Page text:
Is a camera with more megapixels better? In our bigger is better culture your might be inclined to think so, but for everyday use more could be serious overkill. Here’s a quick look at some of what a super-high resolution camera can do with subject matter in the early autumn garden.
One of the main reasons for a pile of megapixels is for making large prints. My background in large-format film cameras got me used to being able to produce 20 x 24 inch prints that you could look at with a magnifying glass to see even more detail. That’s not a requirement for most photographers.
Here’s a shot of Corethrogyne (a.k.a. Lessingia) filaginifolia next to some stepping stones in the garden. Flowers this time of year are pretty thin, and this is one of the great plants that comes to the rescue by blooming in late summer and fall.
This is a full-pixel crop of the above. (Click to enlarge to 600 x 900 on your screen.) The dried flowers are pretty sharp, still. The open flower is a little blurry, but that’s more from being a little out of focus. It’s not great art, but if you were to print the first image full frame, the extra resolution would let you make prints with nice detail.
Related to the issue of making larger prints, images with higher megapixels allow you to make nicer looking cropped versions. You might want to crop an image for prints, or you might just want to be able to show closeups from a larger image for use on the web.
Sarracenia leucophylla “Super Swamp Ghost,” putting out some new pitchers for the fall. This is the original full-frame image. The picture has stuff on the margins that I thought was pretty distracting.
This is a slight crop of the previous, making a cleaner illustration with fewer distractions. You’d be able to do this with most images from most cameras.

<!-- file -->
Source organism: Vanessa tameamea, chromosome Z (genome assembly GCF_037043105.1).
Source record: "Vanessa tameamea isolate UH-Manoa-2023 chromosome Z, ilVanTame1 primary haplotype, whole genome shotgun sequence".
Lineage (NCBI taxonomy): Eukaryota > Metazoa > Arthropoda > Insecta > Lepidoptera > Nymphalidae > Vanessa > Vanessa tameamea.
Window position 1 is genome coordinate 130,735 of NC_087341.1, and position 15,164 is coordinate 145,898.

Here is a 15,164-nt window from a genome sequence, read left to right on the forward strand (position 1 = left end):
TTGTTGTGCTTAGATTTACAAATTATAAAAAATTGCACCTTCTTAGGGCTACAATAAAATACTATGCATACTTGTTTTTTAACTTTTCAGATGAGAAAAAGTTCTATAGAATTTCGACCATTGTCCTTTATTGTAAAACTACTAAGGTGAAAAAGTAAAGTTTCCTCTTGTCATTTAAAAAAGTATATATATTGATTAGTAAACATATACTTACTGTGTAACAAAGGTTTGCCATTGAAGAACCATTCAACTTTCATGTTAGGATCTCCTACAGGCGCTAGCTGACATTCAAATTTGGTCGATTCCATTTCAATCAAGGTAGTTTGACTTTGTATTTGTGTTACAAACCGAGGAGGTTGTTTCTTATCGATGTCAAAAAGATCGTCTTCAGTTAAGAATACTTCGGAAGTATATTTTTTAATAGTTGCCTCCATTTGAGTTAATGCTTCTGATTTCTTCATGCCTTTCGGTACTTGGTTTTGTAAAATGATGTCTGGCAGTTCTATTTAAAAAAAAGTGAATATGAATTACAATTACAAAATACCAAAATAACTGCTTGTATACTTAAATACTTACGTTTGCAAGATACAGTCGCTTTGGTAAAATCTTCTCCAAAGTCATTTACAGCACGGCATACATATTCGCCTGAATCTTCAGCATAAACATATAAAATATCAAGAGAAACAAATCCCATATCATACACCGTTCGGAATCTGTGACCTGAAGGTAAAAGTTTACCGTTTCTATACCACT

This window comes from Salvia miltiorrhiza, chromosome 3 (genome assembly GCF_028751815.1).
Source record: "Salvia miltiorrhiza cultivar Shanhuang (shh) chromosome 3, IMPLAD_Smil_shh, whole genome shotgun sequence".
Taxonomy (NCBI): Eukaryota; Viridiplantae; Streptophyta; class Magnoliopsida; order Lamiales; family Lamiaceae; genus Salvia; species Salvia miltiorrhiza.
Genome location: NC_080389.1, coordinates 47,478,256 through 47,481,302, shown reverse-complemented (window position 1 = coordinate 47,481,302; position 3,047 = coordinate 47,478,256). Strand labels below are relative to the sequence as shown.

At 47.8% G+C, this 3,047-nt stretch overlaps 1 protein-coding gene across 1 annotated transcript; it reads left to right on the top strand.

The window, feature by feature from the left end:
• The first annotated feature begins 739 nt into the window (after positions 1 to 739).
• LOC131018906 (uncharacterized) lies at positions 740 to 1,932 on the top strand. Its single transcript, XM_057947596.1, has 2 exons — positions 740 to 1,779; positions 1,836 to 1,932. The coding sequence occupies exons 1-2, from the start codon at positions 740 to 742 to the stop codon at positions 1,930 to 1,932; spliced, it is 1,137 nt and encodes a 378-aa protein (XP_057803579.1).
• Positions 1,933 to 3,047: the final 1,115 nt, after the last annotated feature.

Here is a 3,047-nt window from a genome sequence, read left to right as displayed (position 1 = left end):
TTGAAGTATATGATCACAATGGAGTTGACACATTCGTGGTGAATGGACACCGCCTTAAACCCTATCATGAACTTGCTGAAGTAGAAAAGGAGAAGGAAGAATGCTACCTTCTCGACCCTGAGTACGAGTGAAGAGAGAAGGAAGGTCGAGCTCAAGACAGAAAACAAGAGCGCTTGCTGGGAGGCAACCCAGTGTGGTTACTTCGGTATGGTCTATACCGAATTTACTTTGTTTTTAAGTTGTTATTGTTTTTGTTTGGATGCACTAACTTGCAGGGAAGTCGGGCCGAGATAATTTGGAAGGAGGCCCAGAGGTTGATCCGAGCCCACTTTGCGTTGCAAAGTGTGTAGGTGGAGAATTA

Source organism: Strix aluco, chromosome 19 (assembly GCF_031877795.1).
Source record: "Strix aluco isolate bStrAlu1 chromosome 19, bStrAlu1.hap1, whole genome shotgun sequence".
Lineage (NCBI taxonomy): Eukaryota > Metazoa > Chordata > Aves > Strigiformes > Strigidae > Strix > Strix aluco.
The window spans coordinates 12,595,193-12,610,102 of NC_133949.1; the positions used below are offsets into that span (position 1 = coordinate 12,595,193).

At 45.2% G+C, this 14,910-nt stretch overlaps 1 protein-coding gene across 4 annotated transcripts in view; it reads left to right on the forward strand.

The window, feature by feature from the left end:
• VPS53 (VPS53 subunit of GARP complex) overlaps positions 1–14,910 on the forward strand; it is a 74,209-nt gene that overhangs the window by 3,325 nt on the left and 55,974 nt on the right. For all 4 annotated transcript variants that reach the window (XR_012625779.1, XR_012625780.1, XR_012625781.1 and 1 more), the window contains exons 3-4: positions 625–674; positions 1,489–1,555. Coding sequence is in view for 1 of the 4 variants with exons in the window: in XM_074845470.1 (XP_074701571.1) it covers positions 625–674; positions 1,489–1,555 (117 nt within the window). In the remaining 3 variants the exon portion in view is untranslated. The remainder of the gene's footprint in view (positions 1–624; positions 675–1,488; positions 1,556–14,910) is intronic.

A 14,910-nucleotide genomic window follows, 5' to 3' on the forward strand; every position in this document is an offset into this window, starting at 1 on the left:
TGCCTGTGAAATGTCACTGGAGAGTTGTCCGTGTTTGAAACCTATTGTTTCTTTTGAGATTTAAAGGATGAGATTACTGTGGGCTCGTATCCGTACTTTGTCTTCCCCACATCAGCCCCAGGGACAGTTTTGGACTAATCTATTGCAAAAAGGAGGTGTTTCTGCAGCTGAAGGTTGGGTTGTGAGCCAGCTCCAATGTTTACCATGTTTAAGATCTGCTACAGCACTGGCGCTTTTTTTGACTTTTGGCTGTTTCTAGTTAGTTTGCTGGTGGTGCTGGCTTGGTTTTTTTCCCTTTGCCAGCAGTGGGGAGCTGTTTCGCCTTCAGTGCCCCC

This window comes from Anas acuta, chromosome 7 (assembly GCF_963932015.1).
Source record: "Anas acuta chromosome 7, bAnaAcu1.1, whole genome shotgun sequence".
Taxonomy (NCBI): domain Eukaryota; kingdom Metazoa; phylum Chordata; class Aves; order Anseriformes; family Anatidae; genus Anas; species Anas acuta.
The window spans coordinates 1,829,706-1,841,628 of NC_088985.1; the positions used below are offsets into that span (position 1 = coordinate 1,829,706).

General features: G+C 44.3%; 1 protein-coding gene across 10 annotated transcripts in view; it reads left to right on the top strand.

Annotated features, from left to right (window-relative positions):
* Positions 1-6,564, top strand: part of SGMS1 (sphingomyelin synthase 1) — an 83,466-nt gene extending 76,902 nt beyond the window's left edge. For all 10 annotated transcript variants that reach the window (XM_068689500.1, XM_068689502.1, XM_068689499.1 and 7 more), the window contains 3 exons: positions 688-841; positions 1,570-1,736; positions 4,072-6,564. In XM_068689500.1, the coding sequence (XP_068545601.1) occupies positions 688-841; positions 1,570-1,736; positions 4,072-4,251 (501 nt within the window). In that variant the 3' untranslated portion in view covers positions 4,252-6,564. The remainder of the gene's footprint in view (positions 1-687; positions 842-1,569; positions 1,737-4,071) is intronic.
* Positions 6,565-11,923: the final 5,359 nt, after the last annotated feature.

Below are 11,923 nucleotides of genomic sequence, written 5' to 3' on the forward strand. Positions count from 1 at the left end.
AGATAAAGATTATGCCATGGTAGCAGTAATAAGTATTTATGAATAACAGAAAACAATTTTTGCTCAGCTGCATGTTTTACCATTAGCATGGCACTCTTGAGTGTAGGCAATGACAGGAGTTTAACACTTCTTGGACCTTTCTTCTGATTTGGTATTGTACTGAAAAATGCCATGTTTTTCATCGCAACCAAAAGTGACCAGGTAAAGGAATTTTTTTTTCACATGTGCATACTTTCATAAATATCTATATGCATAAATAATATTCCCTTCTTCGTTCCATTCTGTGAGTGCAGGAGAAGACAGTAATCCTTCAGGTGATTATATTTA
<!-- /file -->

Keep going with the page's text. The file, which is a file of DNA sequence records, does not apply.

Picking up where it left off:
But what if you decided to crop to isolate just the mouth of one of the pitchers? I saw the one large fly when I took the photo, but I didn’t see the smaller one to the right until I looked closer.
Or how about getting really close, to take a really good look at the bigger fly? Or how about wanting to take a look at the hairs on the interior of the pitcher that direct insects downward, into the tube, into the digestive juices, never to escape. This is where the higher resolution original image gives you more options.
Why yes, you’d be able to accomplish some of this with a good zoom lens on your camera. But if you wanted to extend the reach of your zoom, it helps to have a photo with more information in it. Also zoom lenses don’t generally give you same image quality as lenses of fixed focal length, so that a $150 fixed lens can give results that would dust a premium zoom more than ten times the price.
The rest of these images are just quick looks at other things in the garden, not necessarily anything you’d want to print at a large size. I’ve down-sized the images from 7360 x 4912 pixels to 900 x 600, and this blog page further reduces them to 300 x 200. (Click to see the intermediate size.) If you only need photos this size, there’s probably no real need for a high megapixel camera.
Another of the pitcher plants, Sarracenia Sky Watcher.
Sarracenia leucophylla, “Hot Pink” clone from Botanique.
Sarracenia Green Monster x xcourtii, a cross by Rob Co of The Pitcher Plant Project.
Sarracenia alata x minor with a garden frog, contemplating the universe, deciding if it needs a high megapixel camera.
Dried flower heads, late season, on black sage. Salvia mellifera.
A sure sign that autumn is here, the dried flower heads and supporting stems from San Miguel Island buckwheat, Eriogonum grande var. rubescens. If you water the plant more than I do it’d stay a little greener. This plant is anything but dead, with there still being lots of green closer to the crown of the plant. Some people would cut all this back, but I really like how it looks draped over this patinated wall.
Cropped and focused a little differently and photographed with a little more care than my quick snapshot this might make a nice wall print.
FYI, the camera used here was the Nikon D800E, which is categorized at 36.3 megapixels. That’s pretty extreme for a small DSLR. But if you want to talk about extremem miniaturization, there’s even a 41 megapixel cellphone camera, the Nokia PureView 808. Word on the street is that it’s not a particularly great picture-take much higher than when you set it at at 5 megapixels, within the range many cellphone cameras operate in. Making a 41 megapixel cellphone camera seems to be a mostly a stunt, technically an extremely high-res camera, but almsot useless when operated that way. The Nikon by contrast is actually a good camera.